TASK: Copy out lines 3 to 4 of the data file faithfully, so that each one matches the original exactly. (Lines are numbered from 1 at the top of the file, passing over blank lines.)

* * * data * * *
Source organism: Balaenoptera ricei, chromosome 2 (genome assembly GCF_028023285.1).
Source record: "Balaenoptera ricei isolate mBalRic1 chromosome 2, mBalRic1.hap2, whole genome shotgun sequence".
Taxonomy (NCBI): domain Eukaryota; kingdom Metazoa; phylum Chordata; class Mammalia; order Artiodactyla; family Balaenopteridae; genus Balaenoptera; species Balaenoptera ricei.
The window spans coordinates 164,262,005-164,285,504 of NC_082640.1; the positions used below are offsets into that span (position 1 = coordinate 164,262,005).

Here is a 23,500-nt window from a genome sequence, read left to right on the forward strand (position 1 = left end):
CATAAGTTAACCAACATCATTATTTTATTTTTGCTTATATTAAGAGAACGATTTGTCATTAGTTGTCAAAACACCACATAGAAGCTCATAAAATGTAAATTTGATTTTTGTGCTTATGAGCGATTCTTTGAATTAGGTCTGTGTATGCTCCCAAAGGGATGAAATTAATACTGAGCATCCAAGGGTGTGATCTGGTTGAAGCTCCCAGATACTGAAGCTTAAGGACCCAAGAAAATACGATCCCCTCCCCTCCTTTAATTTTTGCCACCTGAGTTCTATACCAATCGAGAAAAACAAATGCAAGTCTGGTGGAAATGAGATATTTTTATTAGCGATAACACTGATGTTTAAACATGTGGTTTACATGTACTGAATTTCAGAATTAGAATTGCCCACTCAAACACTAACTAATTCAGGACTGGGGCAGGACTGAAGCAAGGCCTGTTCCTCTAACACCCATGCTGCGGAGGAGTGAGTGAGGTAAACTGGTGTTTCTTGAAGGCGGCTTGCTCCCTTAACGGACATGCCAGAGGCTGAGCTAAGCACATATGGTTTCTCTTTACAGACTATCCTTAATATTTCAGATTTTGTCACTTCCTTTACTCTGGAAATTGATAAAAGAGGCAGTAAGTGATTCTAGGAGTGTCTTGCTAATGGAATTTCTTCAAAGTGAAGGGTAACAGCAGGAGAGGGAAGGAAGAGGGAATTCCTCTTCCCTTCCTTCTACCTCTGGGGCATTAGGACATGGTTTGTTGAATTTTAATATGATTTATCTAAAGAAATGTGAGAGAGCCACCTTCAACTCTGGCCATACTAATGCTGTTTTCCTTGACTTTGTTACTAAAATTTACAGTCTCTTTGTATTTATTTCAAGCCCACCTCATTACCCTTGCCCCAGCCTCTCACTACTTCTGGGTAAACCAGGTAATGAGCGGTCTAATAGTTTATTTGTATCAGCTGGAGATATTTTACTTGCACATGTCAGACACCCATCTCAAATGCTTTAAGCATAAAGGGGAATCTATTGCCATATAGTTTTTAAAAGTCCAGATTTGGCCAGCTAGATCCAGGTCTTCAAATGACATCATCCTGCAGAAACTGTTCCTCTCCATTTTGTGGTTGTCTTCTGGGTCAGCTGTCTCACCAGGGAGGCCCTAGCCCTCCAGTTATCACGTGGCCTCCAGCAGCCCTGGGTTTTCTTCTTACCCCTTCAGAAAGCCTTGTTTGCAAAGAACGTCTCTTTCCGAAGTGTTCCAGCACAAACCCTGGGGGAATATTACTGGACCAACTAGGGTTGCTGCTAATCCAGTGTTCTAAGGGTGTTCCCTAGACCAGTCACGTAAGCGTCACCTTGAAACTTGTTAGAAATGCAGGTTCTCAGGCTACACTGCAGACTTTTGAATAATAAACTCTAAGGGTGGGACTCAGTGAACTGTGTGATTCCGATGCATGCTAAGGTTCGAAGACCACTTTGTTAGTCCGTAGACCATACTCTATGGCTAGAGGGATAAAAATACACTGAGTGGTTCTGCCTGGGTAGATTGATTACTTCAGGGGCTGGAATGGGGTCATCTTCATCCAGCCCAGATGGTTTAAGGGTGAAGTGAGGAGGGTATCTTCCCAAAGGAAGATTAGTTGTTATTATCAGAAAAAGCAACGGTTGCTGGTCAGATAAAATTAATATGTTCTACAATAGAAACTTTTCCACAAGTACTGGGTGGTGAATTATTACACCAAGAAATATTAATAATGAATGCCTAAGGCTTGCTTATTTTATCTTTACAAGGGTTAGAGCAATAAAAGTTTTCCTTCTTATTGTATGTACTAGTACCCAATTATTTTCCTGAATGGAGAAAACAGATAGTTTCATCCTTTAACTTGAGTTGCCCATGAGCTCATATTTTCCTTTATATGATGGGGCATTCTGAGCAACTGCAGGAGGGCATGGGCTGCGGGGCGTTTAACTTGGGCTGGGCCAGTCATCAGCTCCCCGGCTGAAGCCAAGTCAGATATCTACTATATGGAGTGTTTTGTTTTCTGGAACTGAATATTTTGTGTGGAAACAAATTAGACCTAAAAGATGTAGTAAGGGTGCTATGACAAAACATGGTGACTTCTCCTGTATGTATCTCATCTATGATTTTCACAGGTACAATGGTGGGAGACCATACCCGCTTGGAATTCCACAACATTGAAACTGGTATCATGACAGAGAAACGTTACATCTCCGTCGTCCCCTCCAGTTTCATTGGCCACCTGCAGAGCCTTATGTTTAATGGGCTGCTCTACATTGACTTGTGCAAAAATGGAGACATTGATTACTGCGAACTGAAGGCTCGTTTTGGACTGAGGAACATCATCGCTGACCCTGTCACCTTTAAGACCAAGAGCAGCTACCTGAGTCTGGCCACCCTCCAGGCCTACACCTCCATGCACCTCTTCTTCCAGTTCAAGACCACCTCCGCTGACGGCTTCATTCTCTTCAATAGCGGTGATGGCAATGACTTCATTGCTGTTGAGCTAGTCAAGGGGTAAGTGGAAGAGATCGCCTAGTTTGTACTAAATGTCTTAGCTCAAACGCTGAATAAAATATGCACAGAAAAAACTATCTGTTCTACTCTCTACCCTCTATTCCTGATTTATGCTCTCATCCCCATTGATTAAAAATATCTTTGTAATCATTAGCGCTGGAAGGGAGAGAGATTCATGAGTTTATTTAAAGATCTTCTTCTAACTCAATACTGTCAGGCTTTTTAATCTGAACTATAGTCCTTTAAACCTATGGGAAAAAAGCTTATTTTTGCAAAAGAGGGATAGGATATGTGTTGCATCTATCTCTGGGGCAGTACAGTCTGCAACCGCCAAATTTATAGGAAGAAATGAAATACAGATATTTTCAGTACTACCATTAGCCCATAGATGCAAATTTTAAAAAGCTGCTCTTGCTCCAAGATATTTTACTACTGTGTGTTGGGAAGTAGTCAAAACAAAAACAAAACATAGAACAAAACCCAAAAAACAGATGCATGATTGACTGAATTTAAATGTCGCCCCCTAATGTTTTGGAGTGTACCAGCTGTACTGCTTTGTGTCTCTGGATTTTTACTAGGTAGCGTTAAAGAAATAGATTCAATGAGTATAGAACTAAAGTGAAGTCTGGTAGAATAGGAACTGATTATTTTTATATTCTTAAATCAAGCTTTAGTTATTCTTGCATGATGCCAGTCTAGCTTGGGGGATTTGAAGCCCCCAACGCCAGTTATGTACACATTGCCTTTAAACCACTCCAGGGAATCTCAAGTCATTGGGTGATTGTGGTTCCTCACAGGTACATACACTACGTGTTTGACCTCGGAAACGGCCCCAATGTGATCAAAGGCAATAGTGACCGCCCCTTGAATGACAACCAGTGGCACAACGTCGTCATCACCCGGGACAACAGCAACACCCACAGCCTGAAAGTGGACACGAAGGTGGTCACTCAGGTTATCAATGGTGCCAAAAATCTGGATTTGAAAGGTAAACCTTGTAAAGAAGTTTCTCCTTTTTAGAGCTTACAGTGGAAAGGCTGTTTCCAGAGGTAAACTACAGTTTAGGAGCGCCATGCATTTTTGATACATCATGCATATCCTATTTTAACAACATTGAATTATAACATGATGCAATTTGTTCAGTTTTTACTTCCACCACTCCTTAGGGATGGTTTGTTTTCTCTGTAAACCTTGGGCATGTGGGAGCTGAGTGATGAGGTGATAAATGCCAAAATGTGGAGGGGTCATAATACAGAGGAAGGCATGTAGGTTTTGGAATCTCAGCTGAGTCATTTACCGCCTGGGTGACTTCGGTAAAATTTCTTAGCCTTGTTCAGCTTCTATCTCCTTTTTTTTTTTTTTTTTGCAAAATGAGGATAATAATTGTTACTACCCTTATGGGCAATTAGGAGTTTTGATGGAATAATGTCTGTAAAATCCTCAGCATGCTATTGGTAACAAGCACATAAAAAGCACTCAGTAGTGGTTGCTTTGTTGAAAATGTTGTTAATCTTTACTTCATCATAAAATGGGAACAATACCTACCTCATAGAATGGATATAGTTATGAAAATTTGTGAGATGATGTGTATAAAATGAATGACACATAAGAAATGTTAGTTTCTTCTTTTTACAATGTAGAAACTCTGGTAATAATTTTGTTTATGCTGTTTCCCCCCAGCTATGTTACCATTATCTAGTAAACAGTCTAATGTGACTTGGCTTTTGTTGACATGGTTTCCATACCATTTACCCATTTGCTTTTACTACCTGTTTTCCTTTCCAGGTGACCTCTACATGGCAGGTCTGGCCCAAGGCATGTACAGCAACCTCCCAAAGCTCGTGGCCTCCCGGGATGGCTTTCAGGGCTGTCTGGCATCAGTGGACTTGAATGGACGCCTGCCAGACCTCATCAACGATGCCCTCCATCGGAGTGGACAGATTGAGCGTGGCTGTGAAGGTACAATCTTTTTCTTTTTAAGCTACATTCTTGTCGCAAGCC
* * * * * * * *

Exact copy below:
Taxonomy (NCBI): domain Eukaryota; kingdom Metazoa; phylum Chordata; class Mammalia; order Artiodactyla; family Balaenopteridae; genus Balaenoptera; species Balaenoptera ricei.
The window spans coordinates 164,262,005-164,285,504 of NC_082640.1; the positions used below are offsets into that span (position 1 = coordinate 164,262,005).